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If you hear the phrase “Ponzi scheme,” you may immediately think of Bernie Madoff’s $68 billion 20-year long fraud exposed in 2008. But there have been many high-profile Ponzi schemes since. Just in February 2022, film actor Zachary Horwitz was sentenced to 20 years in prison for his Hollywood-based Ponzi Scheme—a $650 million fraud. Then, later that month, the founder of cryptocurrency BitConnect was indicted for his role in a $2 billion Ponzi scheme. And just a couple of weeks later, a Utah business owner received a 19-year prison sentence for his Ponzi Scheme that defrauded 568 victims of $200 million.  The phrase “Ponzi scheme” is sometimes thrown around to describe any fraud, but that’s not accurate. So let’s take a minute to explain what a Ponzi Scheme is.   Ponzi Schemes, Defined  A Ponzi scheme is a specific type of fraud. The fraudster claims to invest the funds they receive; however, they’re actually taking money from new “investors” and giving it to the earlier “investors.”If you hear the phrase “Ponzi scheme,” you may immediately think of Bernie Madoff’s $68 billion 20-year long fraud exposed in 2008. But there have been many high-profile Ponzi schemes since. Just in February 2022, film actor Zachary Horwitz was sentenced to 20 years in prison for his Hollywood-based Ponzi Scheme—a $650 million fraud. Then, later that month, the founder of cryptocurrency BitConnect was indicted for his role in a $2 billion Ponzi scheme. And just a couple of weeks later, a Utah business owner received a 19-year prison sentence for his Ponzi Scheme that defrauded 568 victims of $200 million. Continue reading

People toss around the term “fraud” all the time, often it to describe something fake or insincere. But when it comes to the legal understanding of the term in context of the securities laws, fraud means more than something fake. Understanding what fraud means is important for those who work in the financial sphere—especially if you’re working with clients who aren’t sophisticated investors. Where the line is between aggressive sales, marketing and investing, and actual fraud is sometimes hard to determine.  It can be helpful to go back to the basics of what fraud entails.    Securities Fraud, Defined  Generally speaking, the legal definition of fraud is:  a materially false statement that is made with an intent to deceive a victim who relies on the statement, and the victim has suffered damages because of their reliance  Each prong of this definition is important. As an example, suppose a firm promises every client that a live human answers every call on the first ring. But sometimes, the receptionist is on another line, and it takes more than one ring to answer. Also, the firm uses voicemail after hours.People toss around the term “fraud” all the time, often it to describe something fake or insincere. But when it comes to the legal understanding of the term in context of the securities laws, fraud means more than something fake. Understanding what fraud means is important for those who work in the financial sphere—especially if you’re working with clients who aren’t sophisticated investors. Where the line is between aggressive sales, marketing and investing, and actual fraud is sometimes hard to determine. Continue reading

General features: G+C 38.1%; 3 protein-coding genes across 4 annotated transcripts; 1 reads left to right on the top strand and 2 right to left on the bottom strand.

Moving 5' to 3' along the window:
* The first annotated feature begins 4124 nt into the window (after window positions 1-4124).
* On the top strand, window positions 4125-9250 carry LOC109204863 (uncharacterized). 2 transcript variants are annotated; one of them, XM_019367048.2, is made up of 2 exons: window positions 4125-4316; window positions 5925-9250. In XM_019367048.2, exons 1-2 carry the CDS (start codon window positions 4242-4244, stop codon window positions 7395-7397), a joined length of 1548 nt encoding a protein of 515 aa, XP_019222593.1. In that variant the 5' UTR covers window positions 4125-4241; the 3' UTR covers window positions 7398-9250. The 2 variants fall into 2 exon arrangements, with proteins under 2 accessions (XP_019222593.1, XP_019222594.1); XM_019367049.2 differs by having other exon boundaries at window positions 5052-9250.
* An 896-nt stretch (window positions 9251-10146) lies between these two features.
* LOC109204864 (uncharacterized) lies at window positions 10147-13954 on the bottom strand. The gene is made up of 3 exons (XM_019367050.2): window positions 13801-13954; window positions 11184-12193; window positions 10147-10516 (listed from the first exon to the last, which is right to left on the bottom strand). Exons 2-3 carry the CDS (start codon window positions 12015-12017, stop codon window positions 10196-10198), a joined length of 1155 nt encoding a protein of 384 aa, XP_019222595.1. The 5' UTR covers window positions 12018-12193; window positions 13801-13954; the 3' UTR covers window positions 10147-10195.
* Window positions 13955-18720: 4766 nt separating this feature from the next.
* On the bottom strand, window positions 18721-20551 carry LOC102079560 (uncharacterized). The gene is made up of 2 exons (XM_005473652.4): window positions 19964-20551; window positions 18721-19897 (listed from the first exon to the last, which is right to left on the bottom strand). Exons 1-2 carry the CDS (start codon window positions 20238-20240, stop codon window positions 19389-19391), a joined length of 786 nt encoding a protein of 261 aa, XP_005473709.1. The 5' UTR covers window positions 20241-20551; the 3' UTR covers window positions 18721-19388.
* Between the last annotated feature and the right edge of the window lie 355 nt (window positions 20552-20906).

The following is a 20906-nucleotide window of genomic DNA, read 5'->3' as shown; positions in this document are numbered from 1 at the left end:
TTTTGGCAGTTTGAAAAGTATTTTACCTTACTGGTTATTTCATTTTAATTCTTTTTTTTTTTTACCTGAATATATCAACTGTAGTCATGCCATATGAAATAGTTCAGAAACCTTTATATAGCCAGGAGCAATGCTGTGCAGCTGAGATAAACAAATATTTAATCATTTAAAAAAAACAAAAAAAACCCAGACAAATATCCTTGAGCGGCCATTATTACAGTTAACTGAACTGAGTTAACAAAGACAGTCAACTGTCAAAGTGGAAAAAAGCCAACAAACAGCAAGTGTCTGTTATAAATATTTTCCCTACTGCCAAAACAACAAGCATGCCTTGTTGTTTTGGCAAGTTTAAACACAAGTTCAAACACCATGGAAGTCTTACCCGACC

If you’re aware of a SPAC that is defrauding investors, you may be wondering if you should go to the Securities and Exchange Commission (SEC) and become a whistleblower. While how to best submit your case will always depend on your case, here are guidelines to help you understand the process. But one thing to keep in mind from the start: It’s important to realize that the SEC receives many tips, but it only pursues a few. So the real issue isn’t how you file a tip. Your real question should be, “How do you get the SEC to take an interest in your case?”  The best way to do that is to have an attorney experienced in whistleblowing prepare and submit your tip for you.  Industry watchers say that using an attorney automatically means that the SEC will take your application more seriously—because having an attorney saves the SEC time. Your attorney will have already pre-screened your case for its legal merit. And an experienced whistleblower attorney can craft a submission that is tailored to address the relevant legal standards and to meet the SEC priorities and other interests. If you’re aware of a SPAC that is defrauding investors, you may be wondering if you should go to the Securities and Exchange Commission (SEC) and become a whistleblower. While how to best submit your case will always depend on your case, here are guidelines to help you understand the process. But one thing to keep in mind from the start: It’s important to realize that the SEC receives many tips, but it only pursues a few. So the real issue isn’t how you file a tip. Your real question should be, “How do you get the SEC to take an interest in your case?” Continue reading